This may sound like word games, but I'm not trying to be funny, merely specific. So I'm on a network with limited bandwidth. Therefore it's critical for me to understand… (read more)
This may sound like word games, but I'm not trying to be funny, merely specific.
So I'm on a network with limited bandwidth. Therefore it's critical for me to understand what settings I can configure (if any) that will prevent the DOWNLOAD of video and/or large images from web sites.
For example, your basic site nowadays probably uses HTML5 and may use that vs. the old-style Flash plug-ins to embed video. And yep classic HTML links with references to image files for the images.
Back in the day you could configure a browser to ignore these references and then the browser would not even attempt to fetch the referenced image or video files. I've recently started using Firefox again, and I'm trying to learn how Firefox handles this in the HTML5 era (or rather what dumb users like me are supposed to do nowadays).
I'm noticing most of the help literature is regarding disabling settings of the auto-PLAY feature. However, due to my ignorance of modern Firefox, perhaps I'm reading it wrong, but most of it seems to involve disabling plug-ins that activate after the file is downloaded, not preventing the actual download. Similar to if I'm using Microsoft Word to view a DOCX file from a web site, uninstalling Word doesn't prevent the DOCX file from downloading. What I don't want to do is cheerfully disable the video playing while my browser still happily downloads the video in the background... because my main goal is not to avoid the annoyance of autoplay, but my goal is to conserve bandwidth on my connection.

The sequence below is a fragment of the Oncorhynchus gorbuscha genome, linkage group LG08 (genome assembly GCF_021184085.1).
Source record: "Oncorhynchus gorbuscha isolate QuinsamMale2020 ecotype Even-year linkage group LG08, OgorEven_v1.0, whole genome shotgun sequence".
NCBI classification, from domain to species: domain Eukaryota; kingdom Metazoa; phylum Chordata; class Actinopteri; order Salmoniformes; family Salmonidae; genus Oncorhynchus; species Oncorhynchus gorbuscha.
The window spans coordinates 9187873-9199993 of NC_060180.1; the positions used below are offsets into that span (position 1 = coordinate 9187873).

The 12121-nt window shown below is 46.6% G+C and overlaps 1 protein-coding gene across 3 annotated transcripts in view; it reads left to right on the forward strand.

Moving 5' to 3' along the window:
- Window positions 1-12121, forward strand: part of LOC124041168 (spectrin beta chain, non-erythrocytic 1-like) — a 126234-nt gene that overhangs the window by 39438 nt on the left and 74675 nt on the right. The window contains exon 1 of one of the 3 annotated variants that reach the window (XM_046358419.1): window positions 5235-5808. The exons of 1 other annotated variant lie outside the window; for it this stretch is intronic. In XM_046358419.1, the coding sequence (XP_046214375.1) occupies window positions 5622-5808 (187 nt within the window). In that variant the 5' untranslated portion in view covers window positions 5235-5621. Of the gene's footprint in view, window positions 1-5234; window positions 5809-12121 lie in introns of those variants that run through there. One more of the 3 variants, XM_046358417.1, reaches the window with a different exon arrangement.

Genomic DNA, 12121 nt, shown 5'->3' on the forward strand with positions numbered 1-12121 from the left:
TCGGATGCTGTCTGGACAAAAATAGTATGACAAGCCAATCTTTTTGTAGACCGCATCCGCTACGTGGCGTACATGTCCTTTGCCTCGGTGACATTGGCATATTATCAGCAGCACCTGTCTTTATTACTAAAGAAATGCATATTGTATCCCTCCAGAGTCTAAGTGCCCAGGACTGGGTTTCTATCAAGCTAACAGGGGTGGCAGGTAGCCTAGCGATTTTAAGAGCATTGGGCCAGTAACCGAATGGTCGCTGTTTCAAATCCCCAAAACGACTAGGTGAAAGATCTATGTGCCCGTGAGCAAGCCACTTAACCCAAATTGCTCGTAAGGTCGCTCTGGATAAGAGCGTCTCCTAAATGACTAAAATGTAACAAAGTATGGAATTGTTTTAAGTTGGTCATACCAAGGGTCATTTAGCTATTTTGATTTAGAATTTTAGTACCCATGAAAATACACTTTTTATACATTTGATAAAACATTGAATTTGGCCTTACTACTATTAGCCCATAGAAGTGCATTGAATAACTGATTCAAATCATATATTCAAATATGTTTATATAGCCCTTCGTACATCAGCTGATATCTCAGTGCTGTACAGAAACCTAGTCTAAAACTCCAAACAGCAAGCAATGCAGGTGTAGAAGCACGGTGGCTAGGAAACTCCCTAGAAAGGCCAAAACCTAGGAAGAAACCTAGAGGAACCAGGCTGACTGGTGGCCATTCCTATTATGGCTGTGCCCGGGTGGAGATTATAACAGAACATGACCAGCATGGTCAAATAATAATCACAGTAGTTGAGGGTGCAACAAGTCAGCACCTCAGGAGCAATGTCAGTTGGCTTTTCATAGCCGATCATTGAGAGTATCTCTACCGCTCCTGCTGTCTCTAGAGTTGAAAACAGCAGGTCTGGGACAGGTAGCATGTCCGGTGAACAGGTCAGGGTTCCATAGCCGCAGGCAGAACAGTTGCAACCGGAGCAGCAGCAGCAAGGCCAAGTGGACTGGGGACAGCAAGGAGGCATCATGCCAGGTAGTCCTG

FYI I'm using the latest version of Firefox Quantum on Manjaro Linux.
Thanks for advice anyone can provide in helping bring me into the "now" of modern Firefox, or who can point me to any further help articles or instructions to help educate me about this. If I'm over-reading and disabling auto-PLAY also inherently disables the downloading of the associated media, super, but that distinction is not obvious in any of the documentation I've seen so far.